Comp. sat. iii. l. 28, and note.

125.“ Are you ignorant,&c.] Know you not any other “master than he who exercised an outward authority over you till she was released from it by the pretor's wand ?" See before, 1. 88, note.

126. “Go, slave, and carry," &c.] I grant you that you have no“ To mix these is impossibility: nor, when as to other things you are

"a digger, “ Can you be moved to three measures only of the satyr Bathyllus.” “ I am free.”—“Whence take you this for granted, subjected by

i “so many things ?' “ Are you ignorant of a master, unless he whom the wand relaxes?” 125 “Go, slave, and carry the scraper3 to the baths of Crispinus,” . “ If he has sounded forth- do you loiter, trifler ?" “ Sharp “ Servitude impels thee nothing, nor does any thing enter from with

"out “ Which may agitate your nerves. But if within, and in a sick liver “ Masters are produced, how go you forth more unpunished, 130 “ Than he, whom the scourge, and fear of his master, has driven

" to the scrapers ? “ In the morning, slothful, you sncre : « Rise,” says Avarice,

" O fie!

ho of crim i share with

thing to fear from your late master. If he were, in a loud and sur. ly matter, to baul out-" Here, slave, carry these scrapers,” &c. and scold you for the least delay

127-8. “ Sharp servitude,&c.] However sharp and severe bo. dily servitude may be, yet you have nothing to do with it, it can't enforce any such orders upon you.

128. " Nor does any thing enter," &c.] Nor can any thing, as threats, or menaces, of being punished for not obeying, enter into your mind, so as to make you uneasy; all this I grant-in this sense you are free.

129. But if within."] If vice and folly, generated within your disordered heart, are your masters, and rule over you, so as to com. pel your obedience to their commands.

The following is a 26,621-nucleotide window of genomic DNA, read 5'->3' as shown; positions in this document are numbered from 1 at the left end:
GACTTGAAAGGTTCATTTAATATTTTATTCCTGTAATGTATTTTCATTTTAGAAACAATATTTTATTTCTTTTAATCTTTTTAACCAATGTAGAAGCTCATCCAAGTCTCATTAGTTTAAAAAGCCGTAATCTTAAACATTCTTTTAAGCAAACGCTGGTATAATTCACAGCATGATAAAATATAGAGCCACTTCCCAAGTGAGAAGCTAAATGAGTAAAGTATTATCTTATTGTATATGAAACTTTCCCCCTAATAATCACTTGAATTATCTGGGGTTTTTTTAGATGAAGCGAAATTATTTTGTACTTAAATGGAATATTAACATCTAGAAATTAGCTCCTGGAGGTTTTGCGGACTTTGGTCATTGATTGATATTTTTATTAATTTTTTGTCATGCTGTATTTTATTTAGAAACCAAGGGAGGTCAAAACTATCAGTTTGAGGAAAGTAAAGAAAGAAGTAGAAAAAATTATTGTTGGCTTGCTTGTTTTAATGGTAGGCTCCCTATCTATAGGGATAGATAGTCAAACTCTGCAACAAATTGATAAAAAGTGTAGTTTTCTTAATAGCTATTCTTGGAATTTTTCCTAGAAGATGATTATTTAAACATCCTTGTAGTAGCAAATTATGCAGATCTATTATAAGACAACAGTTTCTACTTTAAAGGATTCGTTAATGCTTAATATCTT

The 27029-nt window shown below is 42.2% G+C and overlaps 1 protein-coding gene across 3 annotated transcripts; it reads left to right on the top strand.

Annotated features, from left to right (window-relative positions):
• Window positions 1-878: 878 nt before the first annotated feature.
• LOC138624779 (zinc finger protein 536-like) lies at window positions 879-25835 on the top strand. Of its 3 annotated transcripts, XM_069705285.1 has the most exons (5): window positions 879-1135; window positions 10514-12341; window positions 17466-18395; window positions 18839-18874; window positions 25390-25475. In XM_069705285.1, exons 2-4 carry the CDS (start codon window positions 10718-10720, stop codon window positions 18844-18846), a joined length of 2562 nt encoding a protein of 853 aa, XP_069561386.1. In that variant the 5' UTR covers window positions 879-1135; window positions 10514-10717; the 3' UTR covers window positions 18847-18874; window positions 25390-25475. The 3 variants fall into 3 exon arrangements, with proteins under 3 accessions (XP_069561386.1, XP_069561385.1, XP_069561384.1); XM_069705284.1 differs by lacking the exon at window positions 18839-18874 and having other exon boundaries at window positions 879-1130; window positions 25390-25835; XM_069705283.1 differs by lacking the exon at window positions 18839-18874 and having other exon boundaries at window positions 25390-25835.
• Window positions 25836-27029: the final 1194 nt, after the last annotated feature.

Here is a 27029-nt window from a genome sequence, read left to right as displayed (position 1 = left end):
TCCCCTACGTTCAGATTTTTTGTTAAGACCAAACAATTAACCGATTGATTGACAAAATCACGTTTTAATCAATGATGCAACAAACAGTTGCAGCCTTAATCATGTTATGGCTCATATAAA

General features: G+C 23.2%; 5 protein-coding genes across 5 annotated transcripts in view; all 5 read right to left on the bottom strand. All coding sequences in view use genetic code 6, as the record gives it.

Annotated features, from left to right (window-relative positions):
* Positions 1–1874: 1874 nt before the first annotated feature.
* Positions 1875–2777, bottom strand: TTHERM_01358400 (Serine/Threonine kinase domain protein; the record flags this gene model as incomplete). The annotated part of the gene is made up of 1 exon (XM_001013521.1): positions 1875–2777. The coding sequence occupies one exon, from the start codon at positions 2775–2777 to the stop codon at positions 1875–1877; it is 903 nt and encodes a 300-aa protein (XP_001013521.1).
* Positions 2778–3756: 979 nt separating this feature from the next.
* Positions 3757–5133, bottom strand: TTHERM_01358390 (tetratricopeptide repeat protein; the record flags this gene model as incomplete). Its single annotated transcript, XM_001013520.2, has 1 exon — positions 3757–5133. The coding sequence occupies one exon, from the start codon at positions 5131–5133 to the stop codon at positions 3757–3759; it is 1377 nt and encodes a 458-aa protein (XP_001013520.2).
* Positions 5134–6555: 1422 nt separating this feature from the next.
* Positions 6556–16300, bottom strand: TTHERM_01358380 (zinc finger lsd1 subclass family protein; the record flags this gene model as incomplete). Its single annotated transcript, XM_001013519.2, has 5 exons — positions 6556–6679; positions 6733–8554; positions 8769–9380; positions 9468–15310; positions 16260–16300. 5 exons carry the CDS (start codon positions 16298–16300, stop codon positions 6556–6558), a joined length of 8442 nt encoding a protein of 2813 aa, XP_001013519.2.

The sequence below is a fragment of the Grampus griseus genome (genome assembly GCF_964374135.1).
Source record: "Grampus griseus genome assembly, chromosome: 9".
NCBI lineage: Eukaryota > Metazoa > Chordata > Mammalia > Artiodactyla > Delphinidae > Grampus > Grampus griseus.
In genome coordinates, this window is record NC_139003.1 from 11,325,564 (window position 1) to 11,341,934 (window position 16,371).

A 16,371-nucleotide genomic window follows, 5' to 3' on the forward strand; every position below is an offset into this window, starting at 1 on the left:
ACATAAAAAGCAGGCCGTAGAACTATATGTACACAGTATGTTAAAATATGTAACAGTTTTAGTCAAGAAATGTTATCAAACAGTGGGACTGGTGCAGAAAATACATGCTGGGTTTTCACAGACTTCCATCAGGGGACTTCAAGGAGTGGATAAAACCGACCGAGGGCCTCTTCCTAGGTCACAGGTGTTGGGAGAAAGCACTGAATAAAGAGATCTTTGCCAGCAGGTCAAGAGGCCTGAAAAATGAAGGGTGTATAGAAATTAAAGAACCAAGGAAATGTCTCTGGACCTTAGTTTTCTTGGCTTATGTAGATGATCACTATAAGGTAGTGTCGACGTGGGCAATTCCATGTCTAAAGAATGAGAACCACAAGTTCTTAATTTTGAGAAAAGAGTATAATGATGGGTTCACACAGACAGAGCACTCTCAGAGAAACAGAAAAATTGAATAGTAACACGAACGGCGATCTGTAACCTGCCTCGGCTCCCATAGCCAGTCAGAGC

Jecore ægro. See Juv. sat i. 1. 45, and note.—The ancients looked on the liver as the seat of the concupiscible and irascible affections. and therefore jecore ægro may be understood, metonymically, to dę. note the diseased or disordered affections, for vice is the sickness or disease of the mind.

130. How go you forth," &c.] How can you be said to be less liable to punishment, from the slavery and misery of your mind, than the poor slave is, in a bodily sense, when compelled to obey his master, from the terror of bodily punishment. The only difference between you is, he serves his master, you your vices.

131. The scrapers.”] Strigiles. These were instruments which the Greeks and Romans made use of to scrape their bodies after bathing, and were carried to the baths by their slaves. Driven to the scrapers-i. e. has forced to carry the scrapers to the baths, when ordered.

132. “ Slothful, you snore.”] The poet proceeds to illustrate and confirm his argument (in which he has been contending for the • slavery of all but the wise,” according to the Stoic doctrine) by instancing the power of sloth, avarice, and luxury, over the human mind, in its corrupted state. VOL. 11..